Mufasa charges 2500mk for camping, and 6000mk for a dorm. It’s about 1km to town.
Blue Ginger’s in town has nice and cheap food.

CAPE MACLEAR
To Cape Maclear, the minibus shouldn’t charge you more than 700mk for the 20-30 minute ride. A motorbike might be faster and will cost 1000mk.
Malambe Backpackers is directly on the water and the cheapest in Cape Maclear (Fat Monkeys is nice but it’s a lot more expensive). Malambe charges 1500mk for camping, 2600mk for a dorm, and 4000mk for a hut. It also has amazing and reasonably priced food, and the staff is cool.
The market is a bit far, 15 minutes, and hard to find, but if you go, you can find a local meal for 500mk. Thomas’ restaurant is also good, but a bit expensive.

NKHATA BAY
From Cape Maclear to Nkhata Bay, it is a really long trip. Apparently there is a big bus from Nkhata Bay to Monkey Bay on certain days (6am-4pm), so I assume something similar goes in the opposite direction. If you try to make the trip on minibuses, break it up, because I think it’s impossible to manage in one day.
Once you arrive at Nkhata Bay, you can take a taxi to either Butterfly Space or Mayoka Village (both with pay for the taxi).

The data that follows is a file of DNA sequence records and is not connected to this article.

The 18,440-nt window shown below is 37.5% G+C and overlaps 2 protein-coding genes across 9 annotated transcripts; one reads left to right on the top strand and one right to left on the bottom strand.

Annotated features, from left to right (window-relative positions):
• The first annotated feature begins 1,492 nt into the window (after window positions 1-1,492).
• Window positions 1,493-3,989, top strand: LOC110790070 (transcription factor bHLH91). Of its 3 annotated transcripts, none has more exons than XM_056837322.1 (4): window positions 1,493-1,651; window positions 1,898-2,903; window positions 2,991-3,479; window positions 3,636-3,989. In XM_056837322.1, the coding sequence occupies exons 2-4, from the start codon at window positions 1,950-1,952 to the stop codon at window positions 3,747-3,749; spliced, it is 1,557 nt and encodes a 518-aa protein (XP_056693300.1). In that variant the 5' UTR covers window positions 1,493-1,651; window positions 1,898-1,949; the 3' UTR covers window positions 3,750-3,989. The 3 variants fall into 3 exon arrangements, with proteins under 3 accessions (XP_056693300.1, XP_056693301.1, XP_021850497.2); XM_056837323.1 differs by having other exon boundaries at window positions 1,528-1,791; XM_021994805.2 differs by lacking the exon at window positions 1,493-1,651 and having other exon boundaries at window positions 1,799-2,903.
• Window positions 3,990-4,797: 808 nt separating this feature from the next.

I stayed at Butterfly Space but I can’t recommend it. It was 1500mk for camping or 3000mk for a dorm. They had a nice outdoor shower and the compost toilets were very clean. However, the common areas are not water proof, and there isn’t a lot of common areas anyways. If you want to volunteer, it’s great and the staff is friendly, but it’s very family oriented and not many backpackers go through. The wifi is also a router that is carried around in the pocket of the owner, which means it’s from 10-8pm, more or less, and often not in the common area but instead at the “Media center”, and they charge 1000mk for it. It also has a big ant problem, and as a permaculture lodge I understand they don’t spray, but for me it was really ridiculous (when I unrolled my tent at the end place I had 500 ants inside, half dead and half alive, not exaggerating).